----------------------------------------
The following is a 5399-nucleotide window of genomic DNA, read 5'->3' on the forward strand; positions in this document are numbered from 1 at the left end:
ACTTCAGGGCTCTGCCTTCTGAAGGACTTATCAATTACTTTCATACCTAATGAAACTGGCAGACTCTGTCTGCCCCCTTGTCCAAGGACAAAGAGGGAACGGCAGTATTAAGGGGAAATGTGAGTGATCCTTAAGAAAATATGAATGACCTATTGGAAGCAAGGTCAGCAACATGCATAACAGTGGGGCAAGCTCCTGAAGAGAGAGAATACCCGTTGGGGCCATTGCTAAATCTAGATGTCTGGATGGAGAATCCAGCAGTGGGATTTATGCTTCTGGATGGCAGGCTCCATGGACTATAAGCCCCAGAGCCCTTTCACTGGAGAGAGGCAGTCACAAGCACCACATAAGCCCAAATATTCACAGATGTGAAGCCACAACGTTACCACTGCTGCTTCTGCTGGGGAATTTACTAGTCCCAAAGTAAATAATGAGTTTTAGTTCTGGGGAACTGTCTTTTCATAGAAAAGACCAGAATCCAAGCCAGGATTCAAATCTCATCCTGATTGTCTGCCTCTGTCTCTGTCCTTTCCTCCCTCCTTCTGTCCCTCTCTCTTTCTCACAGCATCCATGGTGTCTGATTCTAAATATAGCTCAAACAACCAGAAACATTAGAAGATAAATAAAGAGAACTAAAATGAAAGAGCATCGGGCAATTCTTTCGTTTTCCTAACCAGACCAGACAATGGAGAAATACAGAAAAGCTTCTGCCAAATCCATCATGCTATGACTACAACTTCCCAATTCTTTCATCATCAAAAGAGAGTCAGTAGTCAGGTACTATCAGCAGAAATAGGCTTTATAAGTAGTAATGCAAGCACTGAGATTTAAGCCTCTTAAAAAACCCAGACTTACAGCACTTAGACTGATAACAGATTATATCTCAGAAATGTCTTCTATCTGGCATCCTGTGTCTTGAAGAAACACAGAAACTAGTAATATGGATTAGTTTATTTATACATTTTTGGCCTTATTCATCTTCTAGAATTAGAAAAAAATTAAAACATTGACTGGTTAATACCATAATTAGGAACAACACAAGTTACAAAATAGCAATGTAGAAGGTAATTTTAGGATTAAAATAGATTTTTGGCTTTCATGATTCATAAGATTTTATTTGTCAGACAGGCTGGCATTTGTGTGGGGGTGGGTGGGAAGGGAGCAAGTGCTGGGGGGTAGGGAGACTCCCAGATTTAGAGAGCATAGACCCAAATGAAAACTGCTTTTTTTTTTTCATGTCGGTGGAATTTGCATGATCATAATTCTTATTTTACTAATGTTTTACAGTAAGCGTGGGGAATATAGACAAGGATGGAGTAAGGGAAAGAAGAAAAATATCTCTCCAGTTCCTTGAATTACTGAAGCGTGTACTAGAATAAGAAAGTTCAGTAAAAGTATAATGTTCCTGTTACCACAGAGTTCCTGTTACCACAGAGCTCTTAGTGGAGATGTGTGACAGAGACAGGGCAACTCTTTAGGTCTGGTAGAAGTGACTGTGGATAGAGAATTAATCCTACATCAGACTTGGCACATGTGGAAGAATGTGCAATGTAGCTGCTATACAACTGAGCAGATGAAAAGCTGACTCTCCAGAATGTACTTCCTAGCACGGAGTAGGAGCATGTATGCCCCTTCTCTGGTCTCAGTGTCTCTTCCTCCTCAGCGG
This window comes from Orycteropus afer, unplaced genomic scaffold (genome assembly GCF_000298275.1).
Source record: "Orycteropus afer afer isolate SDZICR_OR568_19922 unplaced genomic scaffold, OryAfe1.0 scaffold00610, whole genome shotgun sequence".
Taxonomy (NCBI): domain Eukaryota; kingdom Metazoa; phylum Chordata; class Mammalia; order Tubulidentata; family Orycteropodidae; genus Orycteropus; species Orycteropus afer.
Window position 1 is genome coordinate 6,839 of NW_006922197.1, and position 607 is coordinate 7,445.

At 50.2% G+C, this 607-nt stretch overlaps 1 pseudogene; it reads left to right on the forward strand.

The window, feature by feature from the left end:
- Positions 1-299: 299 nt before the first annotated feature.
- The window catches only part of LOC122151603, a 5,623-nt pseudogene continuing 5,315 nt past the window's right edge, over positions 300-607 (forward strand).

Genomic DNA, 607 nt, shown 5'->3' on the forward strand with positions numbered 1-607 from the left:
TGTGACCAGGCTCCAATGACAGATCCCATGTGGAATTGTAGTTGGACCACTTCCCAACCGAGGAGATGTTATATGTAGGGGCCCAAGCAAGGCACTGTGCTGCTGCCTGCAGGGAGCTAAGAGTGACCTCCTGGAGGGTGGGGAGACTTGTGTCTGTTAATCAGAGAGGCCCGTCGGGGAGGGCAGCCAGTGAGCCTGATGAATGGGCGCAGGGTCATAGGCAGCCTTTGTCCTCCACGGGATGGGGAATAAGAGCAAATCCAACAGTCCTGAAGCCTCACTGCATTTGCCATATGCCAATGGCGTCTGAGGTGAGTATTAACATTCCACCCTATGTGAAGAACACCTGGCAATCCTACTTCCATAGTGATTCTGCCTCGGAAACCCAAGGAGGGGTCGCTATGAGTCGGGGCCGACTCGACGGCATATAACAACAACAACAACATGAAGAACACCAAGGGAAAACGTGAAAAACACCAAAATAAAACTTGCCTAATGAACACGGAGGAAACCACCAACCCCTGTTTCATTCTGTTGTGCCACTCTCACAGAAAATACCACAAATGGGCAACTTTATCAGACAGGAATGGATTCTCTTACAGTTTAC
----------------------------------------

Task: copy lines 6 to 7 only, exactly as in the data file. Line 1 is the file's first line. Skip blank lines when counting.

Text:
Window position 1 is genome coordinate 6,839 of NW_006922197.1, and position 607 is coordinate 7,445.

At 50.2% G+C, this 607-nt stretch overlaps 1 pseudogene; it reads left to right on the forward strand.